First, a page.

19 December 2016

The Hunter Commission 1882 on Primary Education

  The Hunter commission studied the problems of primary education from every angle and gave elaborate suggestion for its reforms. The education policy, the financing system, training of teachers, organisation and curriculum etc, were studied by the commission. Below we shall hint at some of the major recommendations of the commission:
Sir William Wilson Hunter

Policy for Primary education: The commission has observed that Primary Education should be related to life and should be practical and useful. Its purpose should be to make students self dependent and its curriculum should consist of such subjects which may further these goals. The student should be given primary education through the medium of their mother tongue. Persons who have received Primary Education should be given preference in services suitable for them. Primary Education will be encouraged by this step. So steps should be taken to develop Primary Education. The backward and tribal peoples should be encouraged to receive the Primary Education.

Management of the Primary Education: The Hunter Commission placed the responsibility of Primary Education on district boards, municipal boards and town areas. Thus it made the government free from its responsibility.

Training Schools: The commission urged the necessity of opening training schools for training of teachers; the commission rightly thought that training of teachers was necessary for development of Primary Education. In this connection it gave the following suggestions:

1.    Training school should be established at such places form where trained teachers may be made available for the areas where are no trained teachers. There should be at least one normal school within jurisdiction of each inspector of schools.
2.      Inspection of schools should take personal interest in the organisation and maintenance of normal schools.
3.    Normal schools should also get reasonable share of the grant sanctioned for primary education.

Curriculum: The Commission left the organisation of the curriculum on provincial governments with the suggestions that they should organise the same in their respective areas according to the needs of the locality concerned. But at the same time the Commission also suggested that subjects useful for life should be incorporated in the curriculum. It opined that agriculture, physical trigonometry, geography, medicine and accountancy should be included in the curriculum, because these subjects were closely related with life.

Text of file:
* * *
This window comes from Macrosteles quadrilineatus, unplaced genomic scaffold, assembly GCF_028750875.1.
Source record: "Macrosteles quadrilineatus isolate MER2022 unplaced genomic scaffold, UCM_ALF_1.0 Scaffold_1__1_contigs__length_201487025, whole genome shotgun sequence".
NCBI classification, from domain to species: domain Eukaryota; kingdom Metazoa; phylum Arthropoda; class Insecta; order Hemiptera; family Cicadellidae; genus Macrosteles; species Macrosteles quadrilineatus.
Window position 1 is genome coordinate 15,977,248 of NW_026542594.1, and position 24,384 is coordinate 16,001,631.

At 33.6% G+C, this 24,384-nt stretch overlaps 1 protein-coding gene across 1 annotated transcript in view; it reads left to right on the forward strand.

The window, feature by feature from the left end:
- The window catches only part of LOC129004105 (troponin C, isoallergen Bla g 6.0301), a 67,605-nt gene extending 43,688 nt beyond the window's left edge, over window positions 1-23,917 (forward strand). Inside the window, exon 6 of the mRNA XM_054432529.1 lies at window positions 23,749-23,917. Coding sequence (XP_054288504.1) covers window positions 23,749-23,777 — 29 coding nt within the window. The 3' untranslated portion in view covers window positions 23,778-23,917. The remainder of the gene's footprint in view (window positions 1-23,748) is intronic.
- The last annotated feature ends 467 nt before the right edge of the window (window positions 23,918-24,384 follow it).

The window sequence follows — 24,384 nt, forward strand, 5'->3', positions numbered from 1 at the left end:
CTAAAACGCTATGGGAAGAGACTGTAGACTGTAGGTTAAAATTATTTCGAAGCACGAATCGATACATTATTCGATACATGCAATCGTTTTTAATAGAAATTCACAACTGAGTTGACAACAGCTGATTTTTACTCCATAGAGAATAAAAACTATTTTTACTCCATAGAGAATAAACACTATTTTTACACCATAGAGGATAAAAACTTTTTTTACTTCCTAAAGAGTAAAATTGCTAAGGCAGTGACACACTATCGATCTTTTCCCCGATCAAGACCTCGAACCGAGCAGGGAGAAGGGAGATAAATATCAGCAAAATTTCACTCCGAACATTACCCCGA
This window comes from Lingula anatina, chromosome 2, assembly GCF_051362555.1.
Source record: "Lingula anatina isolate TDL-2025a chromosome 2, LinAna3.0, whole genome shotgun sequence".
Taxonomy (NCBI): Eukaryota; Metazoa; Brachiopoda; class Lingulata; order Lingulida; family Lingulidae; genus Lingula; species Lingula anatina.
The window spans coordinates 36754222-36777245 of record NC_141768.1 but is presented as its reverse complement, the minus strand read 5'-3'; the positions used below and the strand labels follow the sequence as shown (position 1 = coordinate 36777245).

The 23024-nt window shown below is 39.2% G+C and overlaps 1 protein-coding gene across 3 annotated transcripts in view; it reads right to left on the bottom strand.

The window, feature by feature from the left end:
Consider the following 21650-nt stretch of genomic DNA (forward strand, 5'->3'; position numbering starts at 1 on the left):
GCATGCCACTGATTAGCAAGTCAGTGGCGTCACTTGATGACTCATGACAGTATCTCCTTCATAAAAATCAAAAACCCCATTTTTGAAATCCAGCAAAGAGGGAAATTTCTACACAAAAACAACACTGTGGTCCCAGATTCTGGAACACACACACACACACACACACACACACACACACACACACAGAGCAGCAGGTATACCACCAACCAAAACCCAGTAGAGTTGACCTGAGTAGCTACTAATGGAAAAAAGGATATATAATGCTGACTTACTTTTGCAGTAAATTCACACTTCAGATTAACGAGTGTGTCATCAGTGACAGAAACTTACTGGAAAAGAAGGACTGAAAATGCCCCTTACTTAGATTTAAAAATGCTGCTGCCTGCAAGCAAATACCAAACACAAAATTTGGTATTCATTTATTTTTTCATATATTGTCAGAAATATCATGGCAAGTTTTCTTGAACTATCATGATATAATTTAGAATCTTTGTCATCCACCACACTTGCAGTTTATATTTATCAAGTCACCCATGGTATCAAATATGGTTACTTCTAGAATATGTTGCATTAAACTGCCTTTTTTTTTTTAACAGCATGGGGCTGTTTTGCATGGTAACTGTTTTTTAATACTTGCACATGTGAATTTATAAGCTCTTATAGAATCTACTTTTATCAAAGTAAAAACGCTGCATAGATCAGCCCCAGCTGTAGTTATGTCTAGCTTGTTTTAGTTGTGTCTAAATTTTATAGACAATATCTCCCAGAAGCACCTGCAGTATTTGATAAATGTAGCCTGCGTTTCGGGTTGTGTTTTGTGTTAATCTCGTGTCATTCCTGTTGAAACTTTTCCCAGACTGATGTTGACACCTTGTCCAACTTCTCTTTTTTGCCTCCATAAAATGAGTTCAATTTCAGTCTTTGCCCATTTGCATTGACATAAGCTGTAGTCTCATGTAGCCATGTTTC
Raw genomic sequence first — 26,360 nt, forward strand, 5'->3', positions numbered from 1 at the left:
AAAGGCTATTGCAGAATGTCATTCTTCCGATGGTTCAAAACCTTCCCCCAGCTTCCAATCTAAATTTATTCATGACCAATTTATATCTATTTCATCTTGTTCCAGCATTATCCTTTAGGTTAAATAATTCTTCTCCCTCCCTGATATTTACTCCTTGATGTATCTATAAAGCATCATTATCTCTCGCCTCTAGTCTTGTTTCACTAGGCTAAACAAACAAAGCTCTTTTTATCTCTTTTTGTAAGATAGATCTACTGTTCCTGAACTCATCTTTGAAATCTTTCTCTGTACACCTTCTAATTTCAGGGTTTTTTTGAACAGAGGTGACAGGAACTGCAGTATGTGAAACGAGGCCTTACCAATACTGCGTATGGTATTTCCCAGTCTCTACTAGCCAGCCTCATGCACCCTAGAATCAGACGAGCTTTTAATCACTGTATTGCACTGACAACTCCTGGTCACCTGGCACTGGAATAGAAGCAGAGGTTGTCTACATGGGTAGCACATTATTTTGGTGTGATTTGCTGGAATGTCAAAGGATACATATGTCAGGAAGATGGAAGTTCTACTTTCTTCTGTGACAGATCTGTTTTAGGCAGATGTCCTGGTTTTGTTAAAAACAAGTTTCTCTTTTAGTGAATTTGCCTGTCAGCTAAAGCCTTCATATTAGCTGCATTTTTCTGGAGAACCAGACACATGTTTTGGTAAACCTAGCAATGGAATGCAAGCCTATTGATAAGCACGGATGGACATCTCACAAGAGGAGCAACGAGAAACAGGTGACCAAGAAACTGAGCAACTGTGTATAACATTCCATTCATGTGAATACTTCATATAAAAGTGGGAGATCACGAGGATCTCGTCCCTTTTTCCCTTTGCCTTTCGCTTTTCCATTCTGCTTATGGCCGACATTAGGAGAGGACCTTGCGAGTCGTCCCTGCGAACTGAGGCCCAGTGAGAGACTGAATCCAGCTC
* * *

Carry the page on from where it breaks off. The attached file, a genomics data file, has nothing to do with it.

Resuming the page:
The Impact of the Recommendations of the Commission on Primary Education: The Hunter Commission changed the shape of Primary Education by bringing it under the local boards. This measure made the government free of any responsibilities for the same and gave an opportunity to the local boards to serve the people. Luckily, the local boards performed their task well and condition of primary education schools, the provincial governments had to release the grants sanction in their favour and they could not divert it to other purpose. This position eased the financial difficulty of primary schools up to some extent.

Indigenous Schools: At the time of Hunter Commission there were many indigenous institutions imparting education to people on the old traditional Indian pattern. The Commission regarded these schools as very useful for imparting primary education. So, it recommended financial grants for them.

Development of Primary Education:
            According to the recommendations of the Hunter Commission the responsibility for Primary Education was entrusted to the local bodies which were established in Great Britain at this time and the local bodies in India were formed on the same pattern. Generally, in the beginning of any new scheme, the progress appears to be very slow. So, the progress of Primary Education under the local bodies appeared to be very slow in the beginning. The Indigenous Schools were also brought under the control of the local boards according to the recommendations of the Hunter Commission. Great set back and they began to fade away from the scene. At places where they were added to the Government schools there also they lost their identity.
            In (1882) only 24 lacs of rupees and in (1902) 46 lacs were spent on Primary Education. Although the Hunter Commission had recommended full government financial assistance was almost negligible, as was evident form the fact that during the period of twenty years the government help was increased only by 22 lacs. The local boards were not rich. Hence, Primary Education did not progress satisfactorily.


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